The Consumers’ Association of Penang (CAP) is alarmed with the recent discovery of mercury in an abandoned water meter room in an oil palm plantation in Bukit Tok Alang, Tasek Gelugor, Penang. We call upon the authorities to investigate how the mercury ended up in the vicinity of the plantation as mercury pollution poses a serious threat to human health and the environment.
It was reported that students from a secondary school in Guar Perahu who had stumbled upon the mercury had taken about 300ml of the hazardous substance to their school in a plastic bag. A subsequent spill resulted in 56 students being quarantined and 16 residents of six houses in Kampung Baru hospitalised. The Fire and Rescue Department’s Hazardous Materials Squad (Hazmat) then cleaned up the affected areas.
A guidance document prepared jointly by the World Health Organization (WHO) and the United Nations Environmental Program (UNEP) states the following: “The primary targets for toxicity of mercury and mercury compounds are the nervous system, the kidneys, and the cardiovascular system. It is generally accepted that developing organ systems (such as the foetal nervous system) are the most sensitive to toxic effects of mercury”.
Because mercury is a global pollutant, no national government acting alone can protect its people and its environment from the harms caused by mercury pollution. Hence, the Minamata Convention on Mercury, which is a legally binding mercury-control treaty, was adopted in October 2013. This is an important step forward in the control of mercury pollution worldwide and represents a global consensus that action is needed to minimize and eliminate mercury emissions and releases.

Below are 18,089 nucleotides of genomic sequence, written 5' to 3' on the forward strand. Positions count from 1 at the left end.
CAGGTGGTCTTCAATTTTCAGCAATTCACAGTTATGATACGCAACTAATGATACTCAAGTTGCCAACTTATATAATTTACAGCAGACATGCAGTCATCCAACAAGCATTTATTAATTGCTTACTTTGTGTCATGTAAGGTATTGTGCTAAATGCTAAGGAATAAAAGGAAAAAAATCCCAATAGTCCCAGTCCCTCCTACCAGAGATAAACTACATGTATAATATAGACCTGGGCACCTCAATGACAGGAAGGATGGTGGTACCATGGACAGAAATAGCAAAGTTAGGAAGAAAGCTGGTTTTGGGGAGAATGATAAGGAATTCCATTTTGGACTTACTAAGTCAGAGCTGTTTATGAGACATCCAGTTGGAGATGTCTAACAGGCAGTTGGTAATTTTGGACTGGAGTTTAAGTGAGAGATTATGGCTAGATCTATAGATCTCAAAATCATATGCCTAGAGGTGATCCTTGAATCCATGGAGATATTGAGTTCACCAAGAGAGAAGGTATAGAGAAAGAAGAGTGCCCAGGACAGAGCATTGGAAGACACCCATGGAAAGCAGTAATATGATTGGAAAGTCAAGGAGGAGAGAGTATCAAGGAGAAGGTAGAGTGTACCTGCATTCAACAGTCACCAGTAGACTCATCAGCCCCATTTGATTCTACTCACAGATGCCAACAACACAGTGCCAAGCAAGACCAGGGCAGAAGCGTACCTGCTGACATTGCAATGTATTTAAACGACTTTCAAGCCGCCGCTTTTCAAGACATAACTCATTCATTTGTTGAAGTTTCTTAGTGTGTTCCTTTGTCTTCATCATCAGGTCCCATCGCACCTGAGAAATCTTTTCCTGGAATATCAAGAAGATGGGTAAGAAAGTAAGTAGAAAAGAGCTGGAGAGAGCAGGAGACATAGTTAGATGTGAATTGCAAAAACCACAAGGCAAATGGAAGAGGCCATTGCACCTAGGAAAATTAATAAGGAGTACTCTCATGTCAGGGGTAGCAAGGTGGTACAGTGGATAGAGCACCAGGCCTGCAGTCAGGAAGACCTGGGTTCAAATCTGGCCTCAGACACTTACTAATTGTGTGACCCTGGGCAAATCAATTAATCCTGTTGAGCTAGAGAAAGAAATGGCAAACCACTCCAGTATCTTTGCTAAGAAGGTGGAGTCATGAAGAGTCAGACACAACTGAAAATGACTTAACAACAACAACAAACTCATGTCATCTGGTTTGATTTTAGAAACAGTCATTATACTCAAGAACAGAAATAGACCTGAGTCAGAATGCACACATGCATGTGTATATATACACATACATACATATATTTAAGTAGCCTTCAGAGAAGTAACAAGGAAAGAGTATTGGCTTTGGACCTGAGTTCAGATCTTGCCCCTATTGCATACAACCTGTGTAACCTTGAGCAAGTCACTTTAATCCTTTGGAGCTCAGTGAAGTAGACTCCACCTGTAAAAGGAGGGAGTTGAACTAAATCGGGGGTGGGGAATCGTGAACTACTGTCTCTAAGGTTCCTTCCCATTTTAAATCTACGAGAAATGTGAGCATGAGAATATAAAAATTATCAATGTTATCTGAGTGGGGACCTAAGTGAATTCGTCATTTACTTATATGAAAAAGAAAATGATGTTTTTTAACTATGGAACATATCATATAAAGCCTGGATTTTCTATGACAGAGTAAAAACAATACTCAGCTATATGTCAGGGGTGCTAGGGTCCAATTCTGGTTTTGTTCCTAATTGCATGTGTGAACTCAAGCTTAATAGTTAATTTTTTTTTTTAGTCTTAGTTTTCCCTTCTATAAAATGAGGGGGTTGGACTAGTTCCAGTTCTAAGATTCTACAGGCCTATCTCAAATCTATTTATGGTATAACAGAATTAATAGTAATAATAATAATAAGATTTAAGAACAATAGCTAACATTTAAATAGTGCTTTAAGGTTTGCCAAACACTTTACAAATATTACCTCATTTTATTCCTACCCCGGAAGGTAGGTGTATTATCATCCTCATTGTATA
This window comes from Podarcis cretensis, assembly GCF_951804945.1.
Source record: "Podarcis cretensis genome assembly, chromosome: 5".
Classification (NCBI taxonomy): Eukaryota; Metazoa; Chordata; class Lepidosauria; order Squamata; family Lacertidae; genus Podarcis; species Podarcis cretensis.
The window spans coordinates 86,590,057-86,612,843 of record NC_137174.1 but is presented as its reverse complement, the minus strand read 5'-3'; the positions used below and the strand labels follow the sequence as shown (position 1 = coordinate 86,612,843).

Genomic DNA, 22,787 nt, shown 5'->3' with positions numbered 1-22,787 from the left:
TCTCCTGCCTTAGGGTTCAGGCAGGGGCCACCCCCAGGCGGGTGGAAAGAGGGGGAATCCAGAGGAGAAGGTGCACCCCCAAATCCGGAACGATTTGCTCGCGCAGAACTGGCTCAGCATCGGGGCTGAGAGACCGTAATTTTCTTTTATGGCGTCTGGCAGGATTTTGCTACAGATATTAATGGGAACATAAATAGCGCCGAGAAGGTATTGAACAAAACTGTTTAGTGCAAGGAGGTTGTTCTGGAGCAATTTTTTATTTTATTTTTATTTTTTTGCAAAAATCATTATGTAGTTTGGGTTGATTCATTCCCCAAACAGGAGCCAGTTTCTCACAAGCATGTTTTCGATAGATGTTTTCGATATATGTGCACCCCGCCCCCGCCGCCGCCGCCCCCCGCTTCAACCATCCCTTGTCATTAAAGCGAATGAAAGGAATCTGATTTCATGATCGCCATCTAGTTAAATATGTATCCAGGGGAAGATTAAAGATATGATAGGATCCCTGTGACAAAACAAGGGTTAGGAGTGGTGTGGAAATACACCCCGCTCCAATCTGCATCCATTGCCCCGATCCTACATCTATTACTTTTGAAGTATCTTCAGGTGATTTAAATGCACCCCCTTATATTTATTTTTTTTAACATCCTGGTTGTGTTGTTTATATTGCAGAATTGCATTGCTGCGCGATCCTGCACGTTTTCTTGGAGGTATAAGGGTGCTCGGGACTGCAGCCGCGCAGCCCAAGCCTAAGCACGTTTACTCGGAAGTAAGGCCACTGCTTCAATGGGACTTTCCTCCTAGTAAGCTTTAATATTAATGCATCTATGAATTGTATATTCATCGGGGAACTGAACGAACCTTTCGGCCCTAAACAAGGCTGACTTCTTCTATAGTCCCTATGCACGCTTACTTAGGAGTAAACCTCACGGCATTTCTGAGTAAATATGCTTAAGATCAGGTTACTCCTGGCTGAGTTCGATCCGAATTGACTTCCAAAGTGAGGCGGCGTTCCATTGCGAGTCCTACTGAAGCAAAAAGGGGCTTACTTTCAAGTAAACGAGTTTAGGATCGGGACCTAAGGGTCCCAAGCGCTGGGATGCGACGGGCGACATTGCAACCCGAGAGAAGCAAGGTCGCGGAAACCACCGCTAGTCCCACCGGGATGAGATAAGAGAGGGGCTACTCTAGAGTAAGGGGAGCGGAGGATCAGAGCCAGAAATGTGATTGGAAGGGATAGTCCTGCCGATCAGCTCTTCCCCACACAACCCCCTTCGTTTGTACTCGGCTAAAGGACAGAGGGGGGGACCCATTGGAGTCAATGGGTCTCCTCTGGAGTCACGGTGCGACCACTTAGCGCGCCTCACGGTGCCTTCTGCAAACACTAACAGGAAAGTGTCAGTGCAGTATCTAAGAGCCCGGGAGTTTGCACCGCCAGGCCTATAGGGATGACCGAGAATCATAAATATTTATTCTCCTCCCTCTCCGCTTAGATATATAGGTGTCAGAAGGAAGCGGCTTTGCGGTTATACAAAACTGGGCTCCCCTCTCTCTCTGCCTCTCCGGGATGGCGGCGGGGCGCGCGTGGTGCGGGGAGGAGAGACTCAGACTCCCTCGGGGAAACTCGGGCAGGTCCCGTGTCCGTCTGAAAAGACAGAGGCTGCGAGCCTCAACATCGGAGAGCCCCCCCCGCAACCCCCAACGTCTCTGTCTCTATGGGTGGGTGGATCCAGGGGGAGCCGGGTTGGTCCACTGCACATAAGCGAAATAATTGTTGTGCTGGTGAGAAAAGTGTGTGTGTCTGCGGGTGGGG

Malaysia has been a signatory to the Minamata Convention on Mercury since 24 September 2014. The Convention contains provisions that relate to the entire life cycle of mercury, including controls and reductions across a range of products, processes and industries where mercury is used, released or emitted. It also addresses among others the export and import of mercury, its safe storage and its disposal once as waste.
A national situation analysis should be undertaken to examine our domestic situation and to produce an inventory in terms of mercury use, storage, anthropogenic emissions to air and releases to water and land of mercury and mercury compounds.
The find in the oil palm plantation raises an alarming issue that there could be illegal storage or dumping of unwanted mercury or mercury waste in the country. The responsible authorities must take stock of the situation and draw up an appropriate action plan to address the issue.
Awareness-raising and public education on the toxicity of mercury is very much needed, as can be observed in this case where the children may have thought it is a safe substance to play with. We urge the Malaysian government to publicly disclose the measures being taken to protect public health and the environment from the toxicity of mercury.
Letter to the Editor, 31 May 2016